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US Braced for H1N1 Swine Flu Return


The U.S. government has allocated $350 million to help the country prepare for the H1N1 flu virus as well as the seasonal flu. U.S. officials say a vaccine for the H1N1 flu could be available by October before the flu season starts in the northern hemisphere.

The World Health Organization (WHO) estimates that more than 400 people have died from the H1N1 flu virus out of some 90,000 confirmed cases. In June the WHO declared this outbreak to be the first pandemic in more than 40 years. Recently, WHO Director General Margaret Chan predicted the worldwide spread of H1N1 or the swine flu is certain.

"Once a fully fit pandemic virus emerges, its further international spread is unstoppable," she said.

Currently, countries in the southern hemisphere are beginning their flu season. Chile, Argentina and Australia are seeing large numbers of cases. The U.S. government held a summit July 9 to prepare for the start of the flu season in the northern hemisphere.

Secretary of Health and Human Services Kathleen Sebelius said government agencies at every level are preparing a defense against the H1N1 flu as well as the seasonal flu.

"We do not know exactly how the virus will present during the fall flu season, but our surveillance efforts have led scientists to believe the impact of the virus could worsen this fall or earlier," she noted.

The H1N1 flu virus spread to the United States from Mexico in April and by the end of the school year in June, the virus had shut down more than 700 schools.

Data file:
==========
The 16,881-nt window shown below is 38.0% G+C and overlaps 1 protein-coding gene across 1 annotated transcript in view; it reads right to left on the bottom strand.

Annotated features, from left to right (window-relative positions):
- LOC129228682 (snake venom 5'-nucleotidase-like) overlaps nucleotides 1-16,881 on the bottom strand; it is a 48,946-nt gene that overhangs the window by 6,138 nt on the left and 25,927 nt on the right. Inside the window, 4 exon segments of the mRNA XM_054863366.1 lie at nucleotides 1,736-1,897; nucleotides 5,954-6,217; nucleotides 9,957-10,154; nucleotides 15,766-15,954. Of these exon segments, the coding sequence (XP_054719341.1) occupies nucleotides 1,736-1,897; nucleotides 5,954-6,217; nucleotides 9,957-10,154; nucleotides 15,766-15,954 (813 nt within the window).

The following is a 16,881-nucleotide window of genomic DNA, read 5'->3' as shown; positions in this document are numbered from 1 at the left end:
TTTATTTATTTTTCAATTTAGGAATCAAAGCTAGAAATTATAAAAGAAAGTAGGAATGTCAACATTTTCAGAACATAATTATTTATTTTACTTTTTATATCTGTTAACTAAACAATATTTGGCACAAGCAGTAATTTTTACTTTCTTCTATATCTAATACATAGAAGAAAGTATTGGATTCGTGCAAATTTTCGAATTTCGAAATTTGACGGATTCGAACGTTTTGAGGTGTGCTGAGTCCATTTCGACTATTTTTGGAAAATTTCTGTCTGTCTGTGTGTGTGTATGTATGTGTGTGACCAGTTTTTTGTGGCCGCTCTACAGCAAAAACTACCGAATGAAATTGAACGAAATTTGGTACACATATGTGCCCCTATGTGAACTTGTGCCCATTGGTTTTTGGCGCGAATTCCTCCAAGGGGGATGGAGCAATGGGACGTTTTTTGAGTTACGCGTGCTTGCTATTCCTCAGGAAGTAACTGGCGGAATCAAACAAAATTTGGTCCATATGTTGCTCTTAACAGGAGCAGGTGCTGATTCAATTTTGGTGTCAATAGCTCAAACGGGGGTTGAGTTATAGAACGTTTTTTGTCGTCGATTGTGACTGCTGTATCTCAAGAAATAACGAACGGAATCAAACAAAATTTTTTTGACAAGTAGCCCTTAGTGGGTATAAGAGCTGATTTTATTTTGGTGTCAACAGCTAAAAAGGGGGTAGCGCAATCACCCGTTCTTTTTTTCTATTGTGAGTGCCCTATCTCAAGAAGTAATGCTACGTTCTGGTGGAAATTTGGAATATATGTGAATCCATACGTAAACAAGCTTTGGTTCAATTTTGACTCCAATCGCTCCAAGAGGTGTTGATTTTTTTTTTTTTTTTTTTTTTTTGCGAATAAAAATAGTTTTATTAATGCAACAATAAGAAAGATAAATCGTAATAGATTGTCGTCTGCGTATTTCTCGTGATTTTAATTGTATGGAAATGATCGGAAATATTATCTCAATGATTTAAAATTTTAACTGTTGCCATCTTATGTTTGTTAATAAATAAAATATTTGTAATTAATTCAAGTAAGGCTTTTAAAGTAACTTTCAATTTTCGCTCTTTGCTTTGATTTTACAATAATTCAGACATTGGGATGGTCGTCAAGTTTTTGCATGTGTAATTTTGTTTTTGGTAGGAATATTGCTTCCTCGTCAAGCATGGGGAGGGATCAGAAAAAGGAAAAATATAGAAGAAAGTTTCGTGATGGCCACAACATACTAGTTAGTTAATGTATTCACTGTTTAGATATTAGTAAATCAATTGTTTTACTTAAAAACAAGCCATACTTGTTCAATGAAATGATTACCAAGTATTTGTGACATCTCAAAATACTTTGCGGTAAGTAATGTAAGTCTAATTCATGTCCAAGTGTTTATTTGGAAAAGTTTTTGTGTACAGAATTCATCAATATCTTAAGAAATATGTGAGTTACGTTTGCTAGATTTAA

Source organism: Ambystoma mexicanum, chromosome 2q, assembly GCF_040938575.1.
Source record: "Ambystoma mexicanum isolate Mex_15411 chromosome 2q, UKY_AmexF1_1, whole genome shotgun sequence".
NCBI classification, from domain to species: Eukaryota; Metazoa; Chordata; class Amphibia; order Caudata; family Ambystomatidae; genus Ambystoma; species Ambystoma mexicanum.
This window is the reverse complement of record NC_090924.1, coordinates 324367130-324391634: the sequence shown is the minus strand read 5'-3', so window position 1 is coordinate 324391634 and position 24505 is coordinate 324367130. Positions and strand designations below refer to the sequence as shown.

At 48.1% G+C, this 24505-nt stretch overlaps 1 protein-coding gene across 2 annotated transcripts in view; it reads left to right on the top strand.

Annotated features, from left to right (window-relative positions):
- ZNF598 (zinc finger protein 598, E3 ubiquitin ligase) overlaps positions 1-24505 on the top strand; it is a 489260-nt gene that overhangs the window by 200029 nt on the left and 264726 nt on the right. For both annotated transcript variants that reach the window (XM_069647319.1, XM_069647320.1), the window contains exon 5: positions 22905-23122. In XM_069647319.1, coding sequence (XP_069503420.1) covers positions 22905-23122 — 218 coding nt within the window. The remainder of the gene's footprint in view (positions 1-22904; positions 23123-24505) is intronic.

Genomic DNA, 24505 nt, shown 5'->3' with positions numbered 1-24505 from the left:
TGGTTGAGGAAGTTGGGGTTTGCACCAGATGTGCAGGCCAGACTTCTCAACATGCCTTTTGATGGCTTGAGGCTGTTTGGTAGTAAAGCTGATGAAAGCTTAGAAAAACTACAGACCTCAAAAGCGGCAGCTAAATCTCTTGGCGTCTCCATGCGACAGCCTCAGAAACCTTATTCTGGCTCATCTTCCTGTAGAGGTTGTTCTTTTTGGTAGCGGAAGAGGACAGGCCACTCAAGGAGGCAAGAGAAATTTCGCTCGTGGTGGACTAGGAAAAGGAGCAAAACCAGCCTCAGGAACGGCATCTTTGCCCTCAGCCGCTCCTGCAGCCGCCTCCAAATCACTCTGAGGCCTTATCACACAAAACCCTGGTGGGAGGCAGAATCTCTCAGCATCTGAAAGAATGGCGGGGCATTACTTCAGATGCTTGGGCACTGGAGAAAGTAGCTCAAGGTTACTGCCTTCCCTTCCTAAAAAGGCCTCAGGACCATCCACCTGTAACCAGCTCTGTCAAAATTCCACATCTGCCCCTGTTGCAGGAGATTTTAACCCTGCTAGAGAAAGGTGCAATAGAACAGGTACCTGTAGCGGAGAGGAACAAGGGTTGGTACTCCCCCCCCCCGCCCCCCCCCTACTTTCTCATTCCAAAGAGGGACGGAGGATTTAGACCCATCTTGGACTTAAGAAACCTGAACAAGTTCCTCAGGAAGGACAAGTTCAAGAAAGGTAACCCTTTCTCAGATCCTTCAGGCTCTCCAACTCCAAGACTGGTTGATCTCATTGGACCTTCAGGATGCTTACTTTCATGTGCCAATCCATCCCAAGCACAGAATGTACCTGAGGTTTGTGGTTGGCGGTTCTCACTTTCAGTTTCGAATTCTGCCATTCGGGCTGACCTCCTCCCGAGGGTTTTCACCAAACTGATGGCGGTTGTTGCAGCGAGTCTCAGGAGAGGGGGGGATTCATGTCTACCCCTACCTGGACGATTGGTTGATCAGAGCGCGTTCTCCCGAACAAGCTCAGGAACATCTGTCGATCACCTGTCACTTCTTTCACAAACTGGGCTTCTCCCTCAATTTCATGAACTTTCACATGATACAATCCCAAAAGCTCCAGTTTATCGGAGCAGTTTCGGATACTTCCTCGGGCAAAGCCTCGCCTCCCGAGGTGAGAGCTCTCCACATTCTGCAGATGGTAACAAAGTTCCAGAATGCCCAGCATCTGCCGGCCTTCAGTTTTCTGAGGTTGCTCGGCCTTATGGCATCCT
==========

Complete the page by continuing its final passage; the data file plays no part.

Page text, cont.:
Officials at the summit stressed that schools need to find a way to educate children who cannot attend class and businesses must learn to cope with high numbers of absent workers.

The virus continues to spread in the U.S. even though the official flu season ended in March.

Secretary Sebelius said hospitals should also plan for an overload of patients during the flu season.

"The summit is not about raising alarms or stoking fears," she added. "It's about being prepared."

A big part of that preparation is the development of a vaccine.

Dr. Anthony Fauci heads research on infectious diseases at the National Institutes of Health.

"I can say with confidence that we will have a vaccine that we will be making a decision on in the fall," he said.

Dr. Fauci says no vaccine will be released to the public unless it is proven safe. Human testing could begin in August. Researchers then must determine how much vaccine to produce and how many doses people will need.

Officials emphasized there are limitations on what they can do, even with the best vaccine and anti-viral medicine. They repeatedly spoke about the public's responsibility.

SEBELIUS: "… Washing your hands, coughing into your sleeve."

FAUCI: "… Throw away tissues that you sneeze into."

And when you are sick, do not spread germs to others by going out in public.

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